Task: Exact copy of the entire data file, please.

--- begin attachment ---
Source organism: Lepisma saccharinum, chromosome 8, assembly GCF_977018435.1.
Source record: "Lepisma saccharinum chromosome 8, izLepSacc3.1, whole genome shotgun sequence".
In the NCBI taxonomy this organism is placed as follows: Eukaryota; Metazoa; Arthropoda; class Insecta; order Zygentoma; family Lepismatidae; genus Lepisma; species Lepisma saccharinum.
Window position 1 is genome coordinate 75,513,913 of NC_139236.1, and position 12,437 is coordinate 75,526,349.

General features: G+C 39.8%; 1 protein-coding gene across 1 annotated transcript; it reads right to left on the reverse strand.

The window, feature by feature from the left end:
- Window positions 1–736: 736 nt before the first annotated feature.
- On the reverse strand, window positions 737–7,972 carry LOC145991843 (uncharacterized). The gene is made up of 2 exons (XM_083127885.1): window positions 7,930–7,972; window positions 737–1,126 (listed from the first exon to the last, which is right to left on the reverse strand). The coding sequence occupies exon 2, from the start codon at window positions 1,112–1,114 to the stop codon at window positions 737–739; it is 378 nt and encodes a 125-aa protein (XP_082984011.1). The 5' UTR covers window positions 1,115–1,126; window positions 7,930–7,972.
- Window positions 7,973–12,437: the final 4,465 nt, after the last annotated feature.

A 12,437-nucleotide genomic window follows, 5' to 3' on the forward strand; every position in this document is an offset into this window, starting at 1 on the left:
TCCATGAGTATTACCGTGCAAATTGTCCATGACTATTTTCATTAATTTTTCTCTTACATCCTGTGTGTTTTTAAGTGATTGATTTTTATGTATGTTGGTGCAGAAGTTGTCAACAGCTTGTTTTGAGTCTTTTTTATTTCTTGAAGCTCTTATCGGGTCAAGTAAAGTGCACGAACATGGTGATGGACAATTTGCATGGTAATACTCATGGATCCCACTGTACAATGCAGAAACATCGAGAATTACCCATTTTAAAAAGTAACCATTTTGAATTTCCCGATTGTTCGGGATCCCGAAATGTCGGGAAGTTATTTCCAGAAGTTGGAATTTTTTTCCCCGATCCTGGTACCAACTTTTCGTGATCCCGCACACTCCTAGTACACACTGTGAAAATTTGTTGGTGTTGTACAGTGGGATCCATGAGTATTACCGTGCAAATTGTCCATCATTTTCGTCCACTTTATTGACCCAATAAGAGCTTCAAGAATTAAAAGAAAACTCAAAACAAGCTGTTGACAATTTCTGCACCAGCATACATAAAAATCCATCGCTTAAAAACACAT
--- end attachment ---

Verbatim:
Source organism: Lepisma saccharinum, chromosome 8, assembly GCF_977018435.1.
Source record: "Lepisma saccharinum chromosome 8, izLepSacc3.1, whole genome shotgun sequence".
In the NCBI taxonomy this organism is placed as follows: Eukaryota; Metazoa; Arthropoda; class Insecta; order Zygentoma; family Lepismatidae; genus Lepisma; species Lepisma saccharinum.
Window position 1 is genome coordinate 75,513,913 of NC_139236.1, and position 12,437 is coordinate 75,526,349.

General features: G+C 39.8%; 1 protein-coding gene across 1 annotated transcript; it reads right to left on the reverse strand.

The window, feature by feature from the left end:
- Window positions 1–736: 736 nt before the first annotated feature.
- On the reverse strand, window positions 737–7,972 carry LOC145991843 (uncharacterized). The gene is made up of 2 exons (XM_083127885.1): window positions 7,930–7,972; window positions 737–1,126 (listed from the first exon to the last, which is right to left on the reverse strand). The coding sequence occupies exon 2, from the start codon at window positions 1,112–1,114 to the stop codon at window positions 737–739; it is 378 nt and encodes a 125-aa protein (XP_082984011.1). The 5' UTR covers window positions 1,115–1,126; window positions 7,930–7,972.
- Window positions 7,973–12,437: the final 4,465 nt, after the last annotated feature.

A 12,437-nucleotide genomic window follows, 5' to 3' on the forward strand; every position in this document is an offset into this window, starting at 1 on the left:
TCCATGAGTATTACCGTGCAAATTGTCCATGACTATTTTCATTAATTTTTCTCTTACATCCTGTGTGTTTTTAAGTGATTGATTTTTATGTATGTTGGTGCAGAAGTTGTCAACAGCTTGTTTTGAGTCTTTTTTATTTCTTGAAGCTCTTATCGGGTCAAGTAAAGTGCACGAACATGGTGATGGACAATTTGCATGGTAATACTCATGGATCCCACTGTACAATGCAGAAACATCGAGAATTACCCATTTTAAAAAGTAACCATTTTGAATTTCCCGATTGTTCGGGATCCCGAAATGTCGGGAAGTTATTTCCAGAAGTTGGAATTTTTTTCCCCGATCCTGGTACCAACTTTTCGTGATCCCGCACACTCCTAGTACACACTGTGAAAATTTGTTGGTGTTGTACAGTGGGATCCATGAGTATTACCGTGCAAATTGTCCATCATTTTCGTCCACTTTATTGACCCAATAAGAGCTTCAAGAATTAAAAGAAAACTCAAAACAAGCTGTTGACAATTTCTGCACCAGCATACATAAAAATCCATCGCTTAAAAACACAT